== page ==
Dwarf Fruit Tree Management on Marginal Soils

Final Report for FNC05-588

Project Type: Farmer/Rancher
Funds awarded in 2005: $5,793.00
Projected End Date: 12/31/2007
Region: North Central
State: Missouri
Project Coordinator:
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Project Information


Alldredge’s Apple Man Orchard is a sole proprietorship encompassing 33 acres located in the Missouri River bluffs. There are approximately 500 peach trees and 400 apple trees at this time; also grown is a small area of pumpkins. Central to the operation is a retail area, used chiefly in the fall season when families come out to the farm to experience you pick apples and other fall activities. In the past production has been limited by the need to use the better soils on the ridge top. This finite amount of well drained soil allowed us to use a traditional apple growing system where by the average number of trees per acre seldom exceeded 70. Expansion was impeded by this antiquated system of management.

We have practiced sustainable agriculture at the orchard, though in a different aspect than now proposed. Some of the practices are integrated pest management, permanent sod management, quantitative and qualitative leaf analysis as applied to plant nutrition, and manure application to soils as an amendment.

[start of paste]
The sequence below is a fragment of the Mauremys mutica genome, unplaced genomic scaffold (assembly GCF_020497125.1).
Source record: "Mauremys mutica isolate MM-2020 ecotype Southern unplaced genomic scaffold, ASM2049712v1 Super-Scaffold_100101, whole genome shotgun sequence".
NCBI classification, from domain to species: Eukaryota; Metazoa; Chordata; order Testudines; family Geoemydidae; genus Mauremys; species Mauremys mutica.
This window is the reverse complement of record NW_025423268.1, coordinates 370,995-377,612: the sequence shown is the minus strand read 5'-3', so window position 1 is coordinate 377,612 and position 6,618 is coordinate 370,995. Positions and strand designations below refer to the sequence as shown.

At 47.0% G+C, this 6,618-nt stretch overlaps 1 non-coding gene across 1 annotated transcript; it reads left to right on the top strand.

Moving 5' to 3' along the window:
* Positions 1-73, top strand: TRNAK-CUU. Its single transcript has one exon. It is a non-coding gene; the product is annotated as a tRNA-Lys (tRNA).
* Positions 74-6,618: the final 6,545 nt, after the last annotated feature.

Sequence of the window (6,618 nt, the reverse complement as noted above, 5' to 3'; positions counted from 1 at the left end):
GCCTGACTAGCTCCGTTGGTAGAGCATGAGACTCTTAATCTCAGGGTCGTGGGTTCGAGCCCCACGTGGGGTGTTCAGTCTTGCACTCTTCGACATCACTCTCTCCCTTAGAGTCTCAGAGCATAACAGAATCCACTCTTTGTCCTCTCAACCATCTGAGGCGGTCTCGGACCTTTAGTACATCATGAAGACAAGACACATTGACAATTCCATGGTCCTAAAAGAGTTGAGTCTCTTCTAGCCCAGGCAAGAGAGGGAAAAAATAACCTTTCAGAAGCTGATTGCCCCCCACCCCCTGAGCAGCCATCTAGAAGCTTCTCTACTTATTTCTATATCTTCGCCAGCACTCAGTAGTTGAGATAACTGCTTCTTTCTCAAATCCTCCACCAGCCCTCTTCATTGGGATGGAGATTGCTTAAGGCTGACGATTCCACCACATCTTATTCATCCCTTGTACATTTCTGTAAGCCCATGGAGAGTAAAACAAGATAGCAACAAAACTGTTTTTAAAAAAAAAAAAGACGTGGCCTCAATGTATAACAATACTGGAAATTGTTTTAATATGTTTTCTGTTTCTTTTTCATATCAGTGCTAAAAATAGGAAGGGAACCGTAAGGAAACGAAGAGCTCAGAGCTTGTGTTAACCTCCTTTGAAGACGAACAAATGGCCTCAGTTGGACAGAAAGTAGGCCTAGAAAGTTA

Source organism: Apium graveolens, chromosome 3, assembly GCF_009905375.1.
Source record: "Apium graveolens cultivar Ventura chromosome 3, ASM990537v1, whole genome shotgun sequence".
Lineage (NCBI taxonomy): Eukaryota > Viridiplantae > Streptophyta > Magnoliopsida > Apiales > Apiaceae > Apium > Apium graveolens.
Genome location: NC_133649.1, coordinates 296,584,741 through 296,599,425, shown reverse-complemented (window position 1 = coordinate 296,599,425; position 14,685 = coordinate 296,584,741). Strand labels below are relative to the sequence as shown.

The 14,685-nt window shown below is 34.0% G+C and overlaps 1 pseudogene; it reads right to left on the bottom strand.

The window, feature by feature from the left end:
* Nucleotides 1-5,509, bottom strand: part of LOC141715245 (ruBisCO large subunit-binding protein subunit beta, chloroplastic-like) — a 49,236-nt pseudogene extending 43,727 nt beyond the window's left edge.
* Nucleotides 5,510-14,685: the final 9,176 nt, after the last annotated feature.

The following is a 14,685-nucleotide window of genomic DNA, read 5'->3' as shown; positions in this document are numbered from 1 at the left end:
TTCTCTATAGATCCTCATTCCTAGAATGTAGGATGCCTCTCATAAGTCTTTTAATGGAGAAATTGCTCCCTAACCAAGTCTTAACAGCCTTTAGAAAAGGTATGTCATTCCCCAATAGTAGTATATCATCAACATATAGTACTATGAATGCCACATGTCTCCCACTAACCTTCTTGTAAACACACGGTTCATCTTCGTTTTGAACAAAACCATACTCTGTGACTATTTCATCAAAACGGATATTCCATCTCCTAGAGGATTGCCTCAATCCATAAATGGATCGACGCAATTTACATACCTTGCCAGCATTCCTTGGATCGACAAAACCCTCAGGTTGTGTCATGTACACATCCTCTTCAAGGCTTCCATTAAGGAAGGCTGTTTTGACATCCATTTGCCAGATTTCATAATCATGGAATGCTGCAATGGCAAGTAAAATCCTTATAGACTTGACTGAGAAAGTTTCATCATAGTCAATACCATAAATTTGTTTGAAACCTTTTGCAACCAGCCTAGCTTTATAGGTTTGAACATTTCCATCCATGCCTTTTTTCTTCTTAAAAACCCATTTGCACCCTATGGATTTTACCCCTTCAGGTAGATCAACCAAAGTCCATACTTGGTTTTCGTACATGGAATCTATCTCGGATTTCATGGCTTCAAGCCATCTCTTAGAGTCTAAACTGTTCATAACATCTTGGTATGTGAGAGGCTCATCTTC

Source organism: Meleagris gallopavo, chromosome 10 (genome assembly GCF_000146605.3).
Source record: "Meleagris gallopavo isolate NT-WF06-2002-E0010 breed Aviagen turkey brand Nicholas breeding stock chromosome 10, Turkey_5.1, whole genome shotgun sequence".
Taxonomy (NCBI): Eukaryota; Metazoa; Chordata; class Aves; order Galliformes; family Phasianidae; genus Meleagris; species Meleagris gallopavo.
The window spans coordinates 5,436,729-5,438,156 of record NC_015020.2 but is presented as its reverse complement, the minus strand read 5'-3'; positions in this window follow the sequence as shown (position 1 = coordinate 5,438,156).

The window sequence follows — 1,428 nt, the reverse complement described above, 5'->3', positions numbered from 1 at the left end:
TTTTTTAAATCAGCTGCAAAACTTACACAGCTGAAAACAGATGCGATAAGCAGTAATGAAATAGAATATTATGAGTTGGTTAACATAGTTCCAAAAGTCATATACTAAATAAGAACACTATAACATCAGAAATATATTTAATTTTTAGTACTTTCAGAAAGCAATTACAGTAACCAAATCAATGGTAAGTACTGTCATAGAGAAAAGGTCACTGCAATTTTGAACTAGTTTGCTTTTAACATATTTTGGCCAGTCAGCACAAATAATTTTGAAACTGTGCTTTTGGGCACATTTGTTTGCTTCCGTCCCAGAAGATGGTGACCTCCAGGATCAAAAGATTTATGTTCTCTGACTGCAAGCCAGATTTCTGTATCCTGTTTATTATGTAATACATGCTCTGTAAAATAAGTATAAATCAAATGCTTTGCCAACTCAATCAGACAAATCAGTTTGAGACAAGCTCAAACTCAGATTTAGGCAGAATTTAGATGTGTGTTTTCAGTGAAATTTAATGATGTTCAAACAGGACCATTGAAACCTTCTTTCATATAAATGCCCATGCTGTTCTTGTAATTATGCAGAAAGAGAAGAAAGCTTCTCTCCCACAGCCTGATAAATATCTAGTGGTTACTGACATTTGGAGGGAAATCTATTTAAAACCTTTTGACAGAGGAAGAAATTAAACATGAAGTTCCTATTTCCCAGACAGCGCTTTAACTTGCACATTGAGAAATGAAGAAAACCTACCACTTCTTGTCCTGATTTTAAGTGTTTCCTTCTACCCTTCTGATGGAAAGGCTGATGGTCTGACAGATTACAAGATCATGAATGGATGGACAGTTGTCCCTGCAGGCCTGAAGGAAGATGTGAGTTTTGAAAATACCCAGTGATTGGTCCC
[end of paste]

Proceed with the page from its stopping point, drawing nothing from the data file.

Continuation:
1. Goal – To take poorly drained farm ground traditionally used for row crops and, with BEST management practices, create a soil environment conducive to deep rooted crops, such as dwarf apple trees.
2. Process – Research was conducted primarily though internet resources and from conversations with experts in the fields of pomology, soil science, and agricultural tiling. The first step in conducting the project involved previous know legible results become a long term consideration. As a result, present day health is the best indicator at this time. Trees were planted in early spring and have averaged a respectable 3+ of terminal growth. After multiple heavy rains, tree health continues to be vigorous. In addition, it is apparent the tile lines are working as designed by the heavy flow witnessed from the discharge. While it is to early to objectively compare results with the older conventional orchard, we expect to achieve heavier yields per acre due to high-density management. Also, we expect to see greater overall farm yield due to more acres in fruit production of tiling systems used with row crops on bottom ground for both drainage and irrigation. This, in combination with orchard tiling used on the east coast, in particular Terrence Robinson’s research, made it logical these systems could be used on marginally wet soils in this area.
Some of the most important questions affecting the viability of the project were: placement of the tiles lines in respect to tree rows, spacing between lines, and the depth of the lines. Soil engineers within Missouri’s Soil Stabilization and Conservation Service determined that our soil consisted of a slowly permeable, high clay content Knox silt loam, designated as severely eroded, with a slope of 14-20%. As such, it would necessitate line spacing of approximately 50 feet apart at a tree root depth of four feet in order to achieve adequate drainage within 24 hours.